Which Joe gave his name to ‘sloppy joes’? We look at five interesting sandwiches and their lexical origins.
1‘she had pains in her stomach’
abdomen, belly, gut, middle
informal tummy, tum, breadbasket, insides
Australian informal bingy
2‘his fat stomach’
paunch, pot belly, beer belly, girth
informal beer gut, pot, tummy, spare tyre, middle-aged spread
Scottish informal kyte
North American informal bay window
humorous, dated corporation
3‘she had no stomach for food’
appetite, taste, hunger
inclination, desire, thirst, liking, fondness, relish, fancy, mind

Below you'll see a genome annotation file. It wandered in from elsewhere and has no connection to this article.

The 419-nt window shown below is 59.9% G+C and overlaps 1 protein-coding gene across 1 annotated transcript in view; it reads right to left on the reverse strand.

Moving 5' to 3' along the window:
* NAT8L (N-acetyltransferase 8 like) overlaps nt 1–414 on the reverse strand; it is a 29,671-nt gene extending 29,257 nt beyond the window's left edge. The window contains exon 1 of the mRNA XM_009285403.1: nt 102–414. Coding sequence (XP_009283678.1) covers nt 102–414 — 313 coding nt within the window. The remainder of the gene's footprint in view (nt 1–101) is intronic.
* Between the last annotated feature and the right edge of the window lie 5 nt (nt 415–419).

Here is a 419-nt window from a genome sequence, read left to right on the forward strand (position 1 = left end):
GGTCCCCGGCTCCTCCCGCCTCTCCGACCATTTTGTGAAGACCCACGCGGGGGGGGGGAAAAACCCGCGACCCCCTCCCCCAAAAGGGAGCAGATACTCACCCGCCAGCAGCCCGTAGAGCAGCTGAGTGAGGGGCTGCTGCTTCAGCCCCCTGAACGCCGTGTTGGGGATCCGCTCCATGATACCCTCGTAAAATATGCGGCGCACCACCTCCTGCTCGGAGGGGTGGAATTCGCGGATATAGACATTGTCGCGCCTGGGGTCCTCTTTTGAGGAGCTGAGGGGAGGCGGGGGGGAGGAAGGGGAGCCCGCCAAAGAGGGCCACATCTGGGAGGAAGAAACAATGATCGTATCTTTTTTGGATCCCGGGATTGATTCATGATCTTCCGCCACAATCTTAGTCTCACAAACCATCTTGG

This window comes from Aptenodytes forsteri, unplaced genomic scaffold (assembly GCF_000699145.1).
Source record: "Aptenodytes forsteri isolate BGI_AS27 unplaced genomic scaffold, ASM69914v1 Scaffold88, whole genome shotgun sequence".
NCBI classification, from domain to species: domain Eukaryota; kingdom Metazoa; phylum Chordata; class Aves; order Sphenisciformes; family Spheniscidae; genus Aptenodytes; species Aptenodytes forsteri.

1‘if you cannot stomach orange juice, try apple juice’
digest, keep down, find palatable, manage to consume, manage to eat, swallow
2‘I've had just about all I can stomach of your malicious slanders’
tolerate, put up with, take, stand, endure, accept, swallow, bear, support, brook, submit to, countenance
informal stick, hack, abide
British informal wear, be doing with
We take a look at several popular, though confusing, punctuation marks.
From Afghanistan to Zimbabwe, discover surprising and intriguing language facts from around the globe.
The definitions of ‘buddy’ and ‘bro’ in the OED have recently been revised. We explore their history and increase in popularity.